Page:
Trevor Noah’s Born a Crime is fierce and heartbreakingly hilarious, just like he is. The son of an unmarried South African black woman and a much older Swiss man, Noah was literally “born a crime” under South African law. His birth was not by accident; his mother purposefully conceived him knowing full well the difficulties to which it could lead. But Noah’s mother refused to be bound by rules, laws, and religious tenets that did not make sense to her. And she was the definitive architect of Noah’s upbringing and ultimate success.
The entire book is really an homage to his mom. Even as he portrays her at her harshest, which will be hard for some to read, his reverence for her is ubiquitous. He gives all credit to her. She read to him, encouraged him to learn as many South African languages as he could (plus English, of course) and let him know that he was free to do WHATEVER he wanted in life. She also chased after him A LOT because, in his own words, he was naughty as shit. “We only moved forward and we always moved fast.”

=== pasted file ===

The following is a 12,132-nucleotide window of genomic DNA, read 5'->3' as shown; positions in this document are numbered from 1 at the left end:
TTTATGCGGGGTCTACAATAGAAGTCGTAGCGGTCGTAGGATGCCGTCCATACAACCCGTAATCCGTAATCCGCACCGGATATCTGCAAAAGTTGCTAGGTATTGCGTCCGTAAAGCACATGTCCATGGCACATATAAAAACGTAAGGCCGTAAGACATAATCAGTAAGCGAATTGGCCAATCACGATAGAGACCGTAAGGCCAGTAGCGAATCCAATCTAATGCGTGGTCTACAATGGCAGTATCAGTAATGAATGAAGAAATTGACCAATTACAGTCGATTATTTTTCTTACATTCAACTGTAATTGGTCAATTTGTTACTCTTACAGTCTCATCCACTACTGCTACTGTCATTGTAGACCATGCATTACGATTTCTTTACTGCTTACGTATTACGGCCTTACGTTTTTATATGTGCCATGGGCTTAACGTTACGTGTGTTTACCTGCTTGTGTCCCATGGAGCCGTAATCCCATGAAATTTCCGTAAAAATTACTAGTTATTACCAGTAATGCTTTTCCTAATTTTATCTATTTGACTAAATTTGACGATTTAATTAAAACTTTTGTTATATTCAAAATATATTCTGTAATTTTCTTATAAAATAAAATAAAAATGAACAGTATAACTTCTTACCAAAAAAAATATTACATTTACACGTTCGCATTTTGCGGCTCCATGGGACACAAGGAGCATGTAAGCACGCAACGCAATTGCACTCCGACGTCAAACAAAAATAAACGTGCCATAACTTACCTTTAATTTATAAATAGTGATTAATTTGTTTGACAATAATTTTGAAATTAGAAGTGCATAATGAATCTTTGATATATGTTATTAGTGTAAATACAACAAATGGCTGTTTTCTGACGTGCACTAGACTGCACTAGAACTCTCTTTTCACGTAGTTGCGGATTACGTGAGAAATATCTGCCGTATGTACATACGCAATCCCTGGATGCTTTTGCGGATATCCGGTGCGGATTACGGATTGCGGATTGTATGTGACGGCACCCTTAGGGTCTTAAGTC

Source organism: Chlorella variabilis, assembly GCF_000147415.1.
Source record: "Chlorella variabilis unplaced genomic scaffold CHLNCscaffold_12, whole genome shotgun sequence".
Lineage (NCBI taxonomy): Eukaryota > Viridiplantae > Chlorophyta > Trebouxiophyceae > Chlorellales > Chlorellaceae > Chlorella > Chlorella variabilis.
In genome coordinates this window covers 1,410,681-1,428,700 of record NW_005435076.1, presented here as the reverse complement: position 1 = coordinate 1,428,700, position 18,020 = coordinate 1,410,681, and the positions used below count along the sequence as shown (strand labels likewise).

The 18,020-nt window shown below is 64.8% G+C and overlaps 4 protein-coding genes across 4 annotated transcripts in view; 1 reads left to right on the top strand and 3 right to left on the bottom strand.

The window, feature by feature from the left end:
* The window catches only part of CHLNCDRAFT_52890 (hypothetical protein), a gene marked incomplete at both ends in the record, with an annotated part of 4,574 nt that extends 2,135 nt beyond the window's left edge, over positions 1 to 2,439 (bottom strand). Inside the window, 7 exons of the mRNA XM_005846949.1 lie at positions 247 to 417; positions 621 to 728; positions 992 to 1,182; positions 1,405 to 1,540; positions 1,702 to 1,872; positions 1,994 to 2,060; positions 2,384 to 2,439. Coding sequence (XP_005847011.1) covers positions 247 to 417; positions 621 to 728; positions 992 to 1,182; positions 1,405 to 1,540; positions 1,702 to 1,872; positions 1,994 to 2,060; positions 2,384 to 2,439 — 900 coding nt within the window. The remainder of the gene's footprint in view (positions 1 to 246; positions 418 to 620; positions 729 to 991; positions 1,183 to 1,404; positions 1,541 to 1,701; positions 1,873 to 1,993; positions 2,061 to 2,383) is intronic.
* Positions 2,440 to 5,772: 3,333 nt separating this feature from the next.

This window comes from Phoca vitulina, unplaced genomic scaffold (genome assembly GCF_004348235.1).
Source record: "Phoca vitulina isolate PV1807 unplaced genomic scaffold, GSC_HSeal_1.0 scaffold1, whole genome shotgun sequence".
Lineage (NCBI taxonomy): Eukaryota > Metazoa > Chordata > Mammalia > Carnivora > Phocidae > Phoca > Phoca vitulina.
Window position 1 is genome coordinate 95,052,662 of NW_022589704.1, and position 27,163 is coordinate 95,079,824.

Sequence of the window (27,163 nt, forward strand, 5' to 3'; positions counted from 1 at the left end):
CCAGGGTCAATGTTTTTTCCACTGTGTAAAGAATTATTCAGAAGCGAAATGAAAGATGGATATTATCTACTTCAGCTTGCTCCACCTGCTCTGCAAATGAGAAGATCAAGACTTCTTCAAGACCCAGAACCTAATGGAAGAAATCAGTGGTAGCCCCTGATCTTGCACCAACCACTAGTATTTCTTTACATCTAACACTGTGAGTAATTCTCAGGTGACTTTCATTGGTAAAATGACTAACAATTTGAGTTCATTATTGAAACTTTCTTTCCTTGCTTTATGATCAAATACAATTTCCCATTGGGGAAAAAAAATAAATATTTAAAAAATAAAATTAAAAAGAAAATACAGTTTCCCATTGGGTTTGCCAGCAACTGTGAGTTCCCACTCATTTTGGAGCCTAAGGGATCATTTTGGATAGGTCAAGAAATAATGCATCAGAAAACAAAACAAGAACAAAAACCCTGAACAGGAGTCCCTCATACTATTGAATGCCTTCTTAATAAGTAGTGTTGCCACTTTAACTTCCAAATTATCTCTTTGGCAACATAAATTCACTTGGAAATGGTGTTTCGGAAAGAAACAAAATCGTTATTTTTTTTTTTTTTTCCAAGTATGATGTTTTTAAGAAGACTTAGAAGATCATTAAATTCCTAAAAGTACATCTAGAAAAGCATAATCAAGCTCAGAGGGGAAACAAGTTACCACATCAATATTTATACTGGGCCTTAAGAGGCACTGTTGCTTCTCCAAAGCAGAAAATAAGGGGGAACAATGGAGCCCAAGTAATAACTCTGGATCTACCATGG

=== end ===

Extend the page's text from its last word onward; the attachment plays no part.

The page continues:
Trevor, by his own description was ugly and ridiculous looking, but he found a way to use that to his advantage. Being a clown can garner attention and he used that attention to develop industrious business opportunities in some of the poorest neighborhoods in the world. Despite his present polish, in his writing he occasionally reverts to slang, starting sentences with “me and him.” As annoying as this grammatical error is to me, somehow, it’s endearing from Noah. It reminds you of where he’s been and what he’s gone through to get to where he is now.
Through his own life story, Noah tells the more general story of apartheid and the plight of the truly poor in South Africa. Noah realized early on that having money gave you choices. “People don’t want to be rich. They want to be able to choose.” And, the “teach a man to fish” parable? Noah suggests that’s nice, but you need to give him a fishing rod too. He uses his own illegitimate birth to lay out the racial caste system in the country and to demonstrate how his mixed race secured him advantage in some circumstances and utter discrimination in others.
Although his adolescence was an incredible struggle, Noah infuses humor and camaraderie into his story telling. He may have been the gawky clown, but he had friends and love and, even in the darkest of times, hope. Trevor Noah has been a force to be reckoned with since he was a boy. I expect he will continue to be for as long as he’s around.
Publisher: Spiegel & Grau
Elizabeth's rating: 4 ½ stars